They call Ruth Villa the mother of the Black Panther Party. She was there from the beginning, helping with the party's free breakfast programs and giving out shoes to poor children. She was a steadfast supporter of Panther co-founder Huey Newton to the bitter end.

Now 106, Villa has a perspective on Oakland history that spans farther back than just about anyone.

It's one thing to read about Villa's background and exploits in newspaper articles. It's another to hear her tell her story as the youngest of 14 children whose family migrated from Louisiana to Oakland, where she would go on to become a key player in the Black Panther movement in Oakland -- in her own voice.

The Amah-Ka-Ture performance group prepares a smudge stick at the Peralta Hacienda Historical Park celebration. (Nicole Hill - Staff File)
The Amah-Ka-Ture performance group prepares a smudge stick at the Peralta Hacienda Historical Park celebration. (Nicole Hill - Staff File)

Thanks to a national nonprofit initiative called the StoryCorps Griot Project, Villa's story will be available to future generations in an audio recording long after she is gone.

StoryCorps Griot was a one-year project that recorded stories of the lives of black Americans around the country. Mobile recording crews traveled to cities with significant black populations: Atlanta, Newark, Detroit, Chicago, Oakland, Clarksdale, Miss., Memphis, Selma and Montgomery. It was part of a larger project that is encouraging Americans to record and preserve their stories for posterity.

The idea is to promote cultural understanding and create an archive for future generations. Each interview is maintained at the Library of Congress, and selections are broadcast on NPR.


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Villa's interview is part of a fascinating collection of oral histories of African-American residents on exhibit at Peralta Hacienda Historical Park in the Fruitvale district through February 2014.

Peralta Hacienda executive director Holly Alonso collaborated with StoryCorps Griot, the African American Museum and Library as well as artist and landscape architect Walter Hood to create a local exhibit using the StoryCorps interviews.

"What I hear I Keep: Stories from Oakland's Griots" tells the stories of African-American families, many of whom migrated to the East Bay out of the segregated South in search of a better life.

Griots in West African culture were storytellers who passed down the history of the community from one generation to the next. Elders in many cultures fulfilled this vital role of reminding successive generations where they came from and of the struggles that their ancestors had overcome in order for them to be where they are now.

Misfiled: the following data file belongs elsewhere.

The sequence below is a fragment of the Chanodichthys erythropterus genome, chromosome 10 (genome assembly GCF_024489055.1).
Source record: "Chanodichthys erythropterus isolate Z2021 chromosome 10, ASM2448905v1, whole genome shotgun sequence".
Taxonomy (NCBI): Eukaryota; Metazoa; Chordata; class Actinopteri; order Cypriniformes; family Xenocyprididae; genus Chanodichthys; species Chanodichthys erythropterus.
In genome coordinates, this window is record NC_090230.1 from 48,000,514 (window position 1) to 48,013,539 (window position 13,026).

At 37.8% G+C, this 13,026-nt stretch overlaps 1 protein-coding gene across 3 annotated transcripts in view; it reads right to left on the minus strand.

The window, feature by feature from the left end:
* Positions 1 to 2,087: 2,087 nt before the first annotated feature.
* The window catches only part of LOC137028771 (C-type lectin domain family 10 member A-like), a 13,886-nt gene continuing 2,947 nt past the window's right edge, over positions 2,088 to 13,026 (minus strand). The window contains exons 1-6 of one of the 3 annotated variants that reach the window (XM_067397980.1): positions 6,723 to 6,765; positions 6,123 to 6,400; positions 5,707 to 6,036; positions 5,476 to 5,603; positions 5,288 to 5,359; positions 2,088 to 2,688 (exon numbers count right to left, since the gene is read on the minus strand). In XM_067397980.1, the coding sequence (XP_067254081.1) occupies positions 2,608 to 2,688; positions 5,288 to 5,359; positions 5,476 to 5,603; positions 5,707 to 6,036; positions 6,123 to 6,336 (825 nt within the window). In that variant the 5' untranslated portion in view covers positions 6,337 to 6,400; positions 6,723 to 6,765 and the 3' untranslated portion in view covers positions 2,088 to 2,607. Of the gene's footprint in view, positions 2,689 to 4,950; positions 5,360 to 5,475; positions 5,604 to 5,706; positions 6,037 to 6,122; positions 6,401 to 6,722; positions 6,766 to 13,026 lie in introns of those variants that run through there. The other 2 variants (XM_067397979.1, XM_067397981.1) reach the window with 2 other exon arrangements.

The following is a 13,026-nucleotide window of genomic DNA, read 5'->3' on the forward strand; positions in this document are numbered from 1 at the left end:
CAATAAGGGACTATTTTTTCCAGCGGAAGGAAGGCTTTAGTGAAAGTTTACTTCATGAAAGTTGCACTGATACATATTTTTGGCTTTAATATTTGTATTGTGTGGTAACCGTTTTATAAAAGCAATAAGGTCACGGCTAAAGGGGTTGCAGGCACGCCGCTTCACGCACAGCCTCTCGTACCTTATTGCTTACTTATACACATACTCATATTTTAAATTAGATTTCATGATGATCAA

But as elders have passed away, many of those voices have been lost.

Horse sculpture featured in African-American storytelling exhibit at Peralta Hacienda Historical Park in Fruitvale.
Horse sculpture featured in African-American storytelling exhibit at Peralta Hacienda Historical Park in Fruitvale. (Courtesy of Tammerlin Drummond)

StoryCorps, Hood says, is an effort to revitalize interest in preserving those stories. Hood created a massive sculpture of a horse to accompany the audio interviews at the Peralta Hacienda exhibit. The horse, he says, is symbolic of people being on the move. Across race and class lines, horses were once the main mode of transport.

The sculpture towers over a room in the 1870 Victorian House that houses the exhibits. Visitors come in and sit or stand beneath it to listen to the three hours of audio interviews.

Some interviewees you may have heard of, such as Sharon Jones, the first African-American female executive for the Oakland A's who famously outed Cincinnati Reds owner Marge Schott in The New York Times for saying on a conference call with other owners that she would "rather have a trained monkey" working for her than an African-American. Only she used the n-word.

But most are ordinary black Oaklanders talking very matter-of-factly about their lives, which is what gives the exhibit its power. "The thing that comes across is how much people love Oakland and are committed to making Oakland better," Alonso said. "If that could just be harnessed and tapped into."

Peralta Hacienda Historical Park is tucked away deep in the Fruitvale district. It is so hidden, unfortunately, that many people don't know that this rich repository of Oakland and greater East Bay history exists.

The park receives only $45,000 in support from the city of Oakland -- funds that could be on the chopping block in this budget cycle. If you ask me, that's a paltry amount to invest in such an important resource not only for Fruitvale but also for the larger community.

On Saturday, Peralta Hacienda will hold a Juneteenth Celebration beginning at 2 p.m. and will also celebrate the opening of a new amphitheater and creek trail, 2465 34th Ave.

Tammerlin Drummond is a columnist for the Bay Area News Group. Her column runs Tuesday and Sunday. Contact her at tdrummond@bayareanewsgroup.com or follow her at Twitter.com/Tammerlin.